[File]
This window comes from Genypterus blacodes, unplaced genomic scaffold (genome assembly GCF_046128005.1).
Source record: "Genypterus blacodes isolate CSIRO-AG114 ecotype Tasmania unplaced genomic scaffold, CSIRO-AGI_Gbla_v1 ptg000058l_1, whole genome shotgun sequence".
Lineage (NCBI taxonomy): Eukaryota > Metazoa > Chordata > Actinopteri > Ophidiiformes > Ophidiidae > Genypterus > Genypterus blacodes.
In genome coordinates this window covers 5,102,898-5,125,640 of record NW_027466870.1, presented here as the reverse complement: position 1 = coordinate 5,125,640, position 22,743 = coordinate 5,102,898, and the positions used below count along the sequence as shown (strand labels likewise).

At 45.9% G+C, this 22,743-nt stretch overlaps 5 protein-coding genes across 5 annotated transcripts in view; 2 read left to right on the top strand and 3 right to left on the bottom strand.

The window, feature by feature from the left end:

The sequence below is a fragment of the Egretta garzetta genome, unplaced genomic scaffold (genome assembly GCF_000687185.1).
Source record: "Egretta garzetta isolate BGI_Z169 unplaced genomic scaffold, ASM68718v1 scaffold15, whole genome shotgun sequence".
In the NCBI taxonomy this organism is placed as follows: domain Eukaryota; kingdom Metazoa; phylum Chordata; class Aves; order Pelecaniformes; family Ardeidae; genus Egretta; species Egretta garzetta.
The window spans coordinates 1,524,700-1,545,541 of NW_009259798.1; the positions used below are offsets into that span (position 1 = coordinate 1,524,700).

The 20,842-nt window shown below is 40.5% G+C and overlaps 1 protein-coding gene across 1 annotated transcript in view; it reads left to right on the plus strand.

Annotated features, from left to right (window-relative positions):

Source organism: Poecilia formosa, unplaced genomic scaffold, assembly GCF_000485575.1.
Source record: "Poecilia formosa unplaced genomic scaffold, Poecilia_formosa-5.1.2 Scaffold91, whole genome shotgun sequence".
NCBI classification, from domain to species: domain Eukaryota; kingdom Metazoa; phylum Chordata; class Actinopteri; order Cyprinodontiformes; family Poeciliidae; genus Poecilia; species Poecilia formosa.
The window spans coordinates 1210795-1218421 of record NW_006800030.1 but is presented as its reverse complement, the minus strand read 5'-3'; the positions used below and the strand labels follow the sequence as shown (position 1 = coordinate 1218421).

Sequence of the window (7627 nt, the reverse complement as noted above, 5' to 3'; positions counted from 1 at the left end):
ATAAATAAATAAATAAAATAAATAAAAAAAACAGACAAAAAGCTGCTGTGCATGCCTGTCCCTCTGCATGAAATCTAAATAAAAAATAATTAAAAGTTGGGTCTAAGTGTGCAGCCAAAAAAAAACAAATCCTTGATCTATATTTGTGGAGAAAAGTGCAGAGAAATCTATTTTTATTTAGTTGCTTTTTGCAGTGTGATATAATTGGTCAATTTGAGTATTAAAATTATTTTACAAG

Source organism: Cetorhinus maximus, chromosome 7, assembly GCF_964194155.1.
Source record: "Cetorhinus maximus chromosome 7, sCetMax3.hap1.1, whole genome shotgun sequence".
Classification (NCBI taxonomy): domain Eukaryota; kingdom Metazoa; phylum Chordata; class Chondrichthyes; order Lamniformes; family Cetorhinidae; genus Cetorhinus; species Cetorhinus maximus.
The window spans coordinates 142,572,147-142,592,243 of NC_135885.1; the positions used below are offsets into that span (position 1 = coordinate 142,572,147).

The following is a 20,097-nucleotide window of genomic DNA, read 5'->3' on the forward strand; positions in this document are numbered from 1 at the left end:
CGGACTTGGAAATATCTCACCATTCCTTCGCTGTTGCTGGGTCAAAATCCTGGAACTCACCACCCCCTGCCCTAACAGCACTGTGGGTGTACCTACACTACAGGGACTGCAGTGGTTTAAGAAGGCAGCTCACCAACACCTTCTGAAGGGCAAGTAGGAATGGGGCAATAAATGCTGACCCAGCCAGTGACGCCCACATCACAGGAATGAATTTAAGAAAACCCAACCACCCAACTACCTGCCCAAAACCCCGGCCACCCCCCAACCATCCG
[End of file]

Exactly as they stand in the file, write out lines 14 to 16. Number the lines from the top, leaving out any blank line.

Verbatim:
Source record: "Poecilia formosa unplaced genomic scaffold, Poecilia_formosa-5.1.2 Scaffold91, whole genome shotgun sequence".
NCBI classification, from domain to species: domain Eukaryota; kingdom Metazoa; phylum Chordata; class Actinopteri; order Cyprinodontiformes; family Poeciliidae; genus Poecilia; species Poecilia formosa.
The window spans coordinates 1210795-1218421 of record NW_006800030.1 but is presented as its reverse complement, the minus strand read 5'-3'; the positions used below and the strand labels follow the sequence as shown (position 1 = coordinate 1218421).